Umpires’ Observer 2010-2011 - PowerPoint PPT Presentation

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Umpires’ Observer 2010-2011

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  1. Umpires’ Observer 2010-2011

  2. The basis… Performance Criteria for Umpires: May 2010

  3. CA’s View of Umpire Improvement

  4. CA’s Six Pillars for Umpiring Excellence

  5. Personal Presentation • He is physically and mentally fit for the job • He leads a healthy and balanced life • He promotes a positive image of himself and umpiring • His body language and attitude are positive • His personal presentation is professional in all contexts

  6. Commitment • He is able to prioritise in his personal and professional life • He demonstrates desire, passion, and a positive work ethic • He has a sense of humour and he intuitively knows when to use it • He enjoys the process of decision making • His routines have become assimilated into automated actions • His physical and mental routines are secure • He has strategies in place to deal with the unexpected • His mind is uncluttered and prepared for decision making

  7. Preparation • His movements and signalling are clear, decisive, and considered • His preparation is comprehensive and secure • His knowledge of the Laws and Playing Conditions, and their application, are secure • He practices and prepares professionally

  8. Contribution to Umpiring and to Cricket • He treats problems as challenges to overcome • He is loyal to all involved in the game • His experience is tempered by common sense • He brings these attributes into umpiring • He contributes positively to post-match reviews • He is aware of, and takes responsibility for, being a role model • He understands and uses goal-setting for his personal development

  9. Self Awareness • His routines intuitively trigger actions when needed • He uses Information Technology (IT) to set and review SMART targets • He takes responsibility for acting on feedback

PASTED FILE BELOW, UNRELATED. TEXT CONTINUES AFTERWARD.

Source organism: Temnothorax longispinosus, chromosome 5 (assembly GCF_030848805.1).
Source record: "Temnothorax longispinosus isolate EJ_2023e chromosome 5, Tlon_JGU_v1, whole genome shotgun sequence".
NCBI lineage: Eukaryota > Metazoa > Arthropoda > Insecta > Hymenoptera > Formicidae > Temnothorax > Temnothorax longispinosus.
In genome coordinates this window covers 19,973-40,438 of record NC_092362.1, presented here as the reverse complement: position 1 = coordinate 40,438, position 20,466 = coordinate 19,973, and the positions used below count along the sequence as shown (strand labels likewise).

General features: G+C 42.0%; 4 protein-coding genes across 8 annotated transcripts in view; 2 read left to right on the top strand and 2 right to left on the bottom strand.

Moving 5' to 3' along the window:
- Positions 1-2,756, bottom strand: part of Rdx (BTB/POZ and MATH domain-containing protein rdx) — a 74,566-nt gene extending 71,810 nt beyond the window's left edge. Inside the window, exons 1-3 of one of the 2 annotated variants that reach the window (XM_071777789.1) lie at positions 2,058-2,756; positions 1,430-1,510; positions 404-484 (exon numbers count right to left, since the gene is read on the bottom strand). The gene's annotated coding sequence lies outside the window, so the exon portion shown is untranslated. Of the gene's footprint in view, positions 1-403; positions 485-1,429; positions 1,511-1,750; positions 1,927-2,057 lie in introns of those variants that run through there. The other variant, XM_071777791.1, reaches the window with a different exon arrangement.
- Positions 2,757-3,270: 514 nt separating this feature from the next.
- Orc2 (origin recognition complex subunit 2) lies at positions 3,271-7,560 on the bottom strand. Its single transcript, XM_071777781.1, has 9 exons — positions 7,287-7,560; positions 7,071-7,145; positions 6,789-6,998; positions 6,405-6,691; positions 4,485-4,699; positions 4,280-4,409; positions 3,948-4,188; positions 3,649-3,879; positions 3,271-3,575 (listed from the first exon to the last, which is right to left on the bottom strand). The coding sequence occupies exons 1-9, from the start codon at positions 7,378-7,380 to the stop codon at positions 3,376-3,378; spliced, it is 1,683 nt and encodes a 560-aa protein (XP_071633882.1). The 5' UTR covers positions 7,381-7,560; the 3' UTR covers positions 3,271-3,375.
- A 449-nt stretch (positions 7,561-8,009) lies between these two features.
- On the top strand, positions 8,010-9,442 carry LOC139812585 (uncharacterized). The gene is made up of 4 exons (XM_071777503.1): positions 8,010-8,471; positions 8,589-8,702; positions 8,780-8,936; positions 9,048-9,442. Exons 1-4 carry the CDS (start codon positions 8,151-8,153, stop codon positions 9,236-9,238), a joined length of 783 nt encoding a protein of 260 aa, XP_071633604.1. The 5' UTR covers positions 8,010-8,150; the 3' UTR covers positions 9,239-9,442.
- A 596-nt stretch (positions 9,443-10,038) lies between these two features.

10. Effective Communicator • He has excellent inter-personal and communication skills • He has an intuitive feel for intervention and non-intervention • He has an intuitive feel for the Spirit of the Game • He creates a sense of trust with all those involved in the Game • He takes the lead when needed • He shares his expertise with others

  11. Implications On reviewing the CA Performance Criteria, it seemed easiest to divide them into three categories: • Common (everyday) • Frequent across a season • Those outside the field of play

  12. What Should be Observed?(Every time) • Concentration – knowing that the next delivery should be the focus • Positive body language and image – particularly coping with pressure and when giving decisions • Demonstrated enjoyment of umpiring • Decision making – correctness; body language • Professional image - neat, tidy and appropriate dress • Positive, efficient and effective movements and positioning • Signals as per Laws • Signalling to partner (eg ‘tic-tac-toe’)

  13. What May be Observed(any given day) • Knowledge and understanding of the Laws and Competition Rules • Positive and receptive participation in post-game facilitation • Mental courage and toughness • Fitness and Hydration • Respect for, support of and loyalty to colleague(s) • Respect for all players, participants, officials and the Game itself • Player management – including ‘proactive’ communication; avoid officiousness • Completion of self-assessments • Commonsense • Avoidance of idle chatter to players • Exercise of duty of care for all involved in game and preparation before day’s play – • Having the required equipment and documentation

  14. Attributes Outsidea Normal Day’s Play • Commitment to proactive self-improvement – use of a mentor, seeking feedback • Attendance at Council meetings and Laws sessions • Learns from experience - attitude towards and utilization of feedback • Seeking help if needed • Loyalty to colleagues and the fraternity more broadly and the Game – tact and discretion • Respect for the ACTCA and its various bodies